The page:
On the road to nowhere

The bitumen beckons.
The bitumen beckons. 

Ben Stubbs encounters bushrangers, rock royalty and a long-forgotten king on the outback Kidman Way.

The streets of Jerilderie are empty. Dusk swells across town as I walk along the bitumen. The only place open is the pub, and even it is quiet. There are no gates or guards anywhere to be seen, and I certainly can't see the palace. This is strange, considering that the man who is apparently the King of England lives down the road.

Locals at the Royal Mail Hotel tell me that the Earl of Loudoun, Michael Abney-Hastings, who lives in the central NSW town of Jerilderie, is the rightful sovereign. It seems the TV documentary, Britain's Real Monarch, uncovered evidence that Queen Elizabeth was an illegitimate heir (something about a maid and a randy royal in the 16th century) and if the correct line had been followed, England's royal family would be living as NSW rice farmers and not in Buckingham Palace.

Wine tasting in Griffith.
Wine tasting in Griffith. 

This is just the first of many peculiarities I encounter on the outback route on the Kidman Way that traces a line 800 kilometres north from Jerilderie towards the Queensland border. The Kidman Way is named after Sir Sidney Kidman, the former cattle king who had many properties along the trail. My wife and I are attempting a 250-kilometre taster of the iconic trail over a long weekend.

Despite having a king in their midst, the thing that brings most travellers to Jerilderie is Australia's most famous outlaw, Ned Kelly. In 1879, when the storm created by the Kelly Gang in Victoria was at its highest, Ned and his crew travelled to Jerilderie to publish his letter (now known as the Jerilderie Letter) in which he told his version of what happened.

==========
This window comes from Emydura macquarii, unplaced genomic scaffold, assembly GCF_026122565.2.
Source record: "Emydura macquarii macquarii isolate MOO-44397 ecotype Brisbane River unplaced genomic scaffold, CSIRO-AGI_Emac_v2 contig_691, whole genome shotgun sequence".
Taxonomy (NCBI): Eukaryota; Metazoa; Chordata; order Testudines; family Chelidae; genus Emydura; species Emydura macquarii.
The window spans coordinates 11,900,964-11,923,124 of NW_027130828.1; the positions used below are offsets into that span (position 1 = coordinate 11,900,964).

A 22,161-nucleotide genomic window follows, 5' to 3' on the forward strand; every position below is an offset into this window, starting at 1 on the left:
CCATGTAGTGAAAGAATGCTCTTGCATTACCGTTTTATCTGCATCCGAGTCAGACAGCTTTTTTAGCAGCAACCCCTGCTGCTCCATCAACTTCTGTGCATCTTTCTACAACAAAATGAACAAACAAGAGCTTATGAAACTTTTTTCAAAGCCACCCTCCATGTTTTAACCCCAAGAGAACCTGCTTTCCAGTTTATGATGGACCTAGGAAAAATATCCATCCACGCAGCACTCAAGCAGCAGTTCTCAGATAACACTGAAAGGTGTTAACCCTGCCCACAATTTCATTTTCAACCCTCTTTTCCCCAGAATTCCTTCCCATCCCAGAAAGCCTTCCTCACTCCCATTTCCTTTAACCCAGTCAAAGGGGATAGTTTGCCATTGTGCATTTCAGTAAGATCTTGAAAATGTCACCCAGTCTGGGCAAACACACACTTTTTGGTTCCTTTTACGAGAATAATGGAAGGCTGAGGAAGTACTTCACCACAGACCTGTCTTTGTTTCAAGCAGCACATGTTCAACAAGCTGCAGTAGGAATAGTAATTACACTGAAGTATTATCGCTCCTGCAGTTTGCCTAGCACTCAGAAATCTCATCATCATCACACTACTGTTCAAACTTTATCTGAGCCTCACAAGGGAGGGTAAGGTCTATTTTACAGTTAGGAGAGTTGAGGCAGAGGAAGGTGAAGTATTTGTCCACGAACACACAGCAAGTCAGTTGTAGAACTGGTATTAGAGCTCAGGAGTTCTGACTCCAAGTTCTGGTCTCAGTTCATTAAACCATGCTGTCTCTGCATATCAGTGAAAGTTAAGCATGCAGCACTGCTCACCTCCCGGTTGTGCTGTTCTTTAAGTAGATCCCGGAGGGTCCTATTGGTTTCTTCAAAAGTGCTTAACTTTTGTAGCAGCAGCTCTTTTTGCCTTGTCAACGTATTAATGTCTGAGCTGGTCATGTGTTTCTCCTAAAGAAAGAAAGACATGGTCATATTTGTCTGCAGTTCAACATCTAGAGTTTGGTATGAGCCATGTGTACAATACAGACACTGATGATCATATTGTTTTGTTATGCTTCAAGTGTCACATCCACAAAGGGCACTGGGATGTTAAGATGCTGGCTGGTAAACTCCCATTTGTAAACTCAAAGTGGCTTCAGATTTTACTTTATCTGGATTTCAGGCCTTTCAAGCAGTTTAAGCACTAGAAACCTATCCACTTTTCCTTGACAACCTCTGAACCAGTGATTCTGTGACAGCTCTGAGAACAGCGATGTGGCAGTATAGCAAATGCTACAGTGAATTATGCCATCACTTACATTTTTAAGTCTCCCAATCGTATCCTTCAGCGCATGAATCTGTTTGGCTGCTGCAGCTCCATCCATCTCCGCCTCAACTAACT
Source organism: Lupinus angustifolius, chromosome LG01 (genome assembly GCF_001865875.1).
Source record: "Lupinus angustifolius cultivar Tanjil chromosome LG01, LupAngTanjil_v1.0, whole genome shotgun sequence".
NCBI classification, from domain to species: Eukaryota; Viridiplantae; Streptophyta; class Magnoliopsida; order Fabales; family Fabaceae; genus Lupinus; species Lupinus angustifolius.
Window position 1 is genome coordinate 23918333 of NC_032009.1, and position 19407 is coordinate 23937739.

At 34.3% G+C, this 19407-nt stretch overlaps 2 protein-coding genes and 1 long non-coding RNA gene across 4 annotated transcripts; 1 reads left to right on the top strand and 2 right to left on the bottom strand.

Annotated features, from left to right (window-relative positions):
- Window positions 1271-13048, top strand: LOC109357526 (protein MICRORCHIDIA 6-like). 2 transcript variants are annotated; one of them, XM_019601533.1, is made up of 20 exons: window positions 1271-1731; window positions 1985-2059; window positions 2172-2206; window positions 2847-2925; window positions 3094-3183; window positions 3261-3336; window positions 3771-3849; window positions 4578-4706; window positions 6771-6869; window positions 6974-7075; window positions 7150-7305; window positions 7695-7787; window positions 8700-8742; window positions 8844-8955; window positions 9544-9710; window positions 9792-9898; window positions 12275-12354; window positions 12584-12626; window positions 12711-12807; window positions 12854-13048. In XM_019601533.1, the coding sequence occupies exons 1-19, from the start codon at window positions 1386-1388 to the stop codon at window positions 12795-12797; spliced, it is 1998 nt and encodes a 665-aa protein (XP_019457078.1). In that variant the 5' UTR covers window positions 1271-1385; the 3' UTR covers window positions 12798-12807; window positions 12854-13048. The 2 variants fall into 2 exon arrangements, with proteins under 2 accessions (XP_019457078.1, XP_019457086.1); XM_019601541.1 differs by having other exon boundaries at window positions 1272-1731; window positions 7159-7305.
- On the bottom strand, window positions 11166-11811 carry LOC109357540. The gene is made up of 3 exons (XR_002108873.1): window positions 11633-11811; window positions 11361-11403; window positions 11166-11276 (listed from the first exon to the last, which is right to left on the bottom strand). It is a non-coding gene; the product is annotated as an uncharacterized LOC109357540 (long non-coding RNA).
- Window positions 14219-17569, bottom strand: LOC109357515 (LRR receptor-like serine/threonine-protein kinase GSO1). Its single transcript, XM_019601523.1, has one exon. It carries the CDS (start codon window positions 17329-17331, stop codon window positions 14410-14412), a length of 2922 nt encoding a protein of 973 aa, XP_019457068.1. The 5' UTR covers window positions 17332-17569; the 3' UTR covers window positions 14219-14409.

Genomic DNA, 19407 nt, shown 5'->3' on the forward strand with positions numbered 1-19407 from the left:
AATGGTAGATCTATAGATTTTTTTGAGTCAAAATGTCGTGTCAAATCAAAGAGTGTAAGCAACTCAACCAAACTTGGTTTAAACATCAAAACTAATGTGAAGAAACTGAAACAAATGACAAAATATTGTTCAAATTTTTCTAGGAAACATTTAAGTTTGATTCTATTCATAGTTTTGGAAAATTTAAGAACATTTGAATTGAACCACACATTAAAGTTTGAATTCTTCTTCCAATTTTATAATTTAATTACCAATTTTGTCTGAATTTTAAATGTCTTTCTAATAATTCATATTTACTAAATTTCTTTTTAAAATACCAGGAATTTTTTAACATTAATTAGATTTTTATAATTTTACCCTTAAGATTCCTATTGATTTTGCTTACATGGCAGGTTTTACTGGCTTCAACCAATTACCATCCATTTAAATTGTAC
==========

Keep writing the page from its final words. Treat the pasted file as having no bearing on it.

The local historian, Laurie Henery, walks through town with me to explain.

"Ned wanted to set the record straight, so the gang came here to publish the letter," Henery says. They cut the telegraph lines into town and locked all the local policemen in their own cells to ensure they weren't interrupted.

We walk under the arches of the Royal Mail Hotel and Henery tells me this is where Ned kept most of the town hostage, making sure to buy them a round at the bar while he did so. To keep the locals onside, he also burnt most of their mortgage deeds when he robbed the bank.

We take Horgan's Walk past the old sites the Kelly Gang visited to the swollen banks of Billabong Creek - apparently the longest creek in Australia. Big trees and old houses line the banks. This is normally a dust bowl, though Henery tells me it is almost unrecognisable because of recent rain. He suggests I head north along the Kidman Way to look for myself.

We drive along the flat plains. The rain hasn't soaked away yet and the fields look like the water-logged rice terraces of Asia rather than the dry centre of NSW.

This exotic illusion is maintained as we drive along the featureless terrain towards Darlington Point. I take a right turn and see a giraffe bobbing through the trees. As we continue, I notice a mob of Mongolian wild horses galloping across the plain. We are on the edges of Altina, a wildlife park in the middle of central NSW with some of the most unusual creatures in Australia.

We jump in a horse and buggy with owner Gino Altin and tour the grounds, seeing alligators, hyenas, bison and maned wolves.

Altin built the park to satisfy his lifelong obsession with exotic and endangered animals.

Being "thunderstruck" is not normally a term I would associate with wine tasting, though at the Warburn Estate just outside Griffith on the Kidman Way, that is exactly what they're hoping for. Rock band AC/DC contracted Warburn to produce a signature line of wines that includes "Back in Black" shiraz, "Hell's Bells" sauvignon blanc and the "Highway to Hell" cabernet.

Robyn Turner sits me down for a "high-voltage" tasting and, despite my reservations, I have to say that the Back in Black isn't bad at all.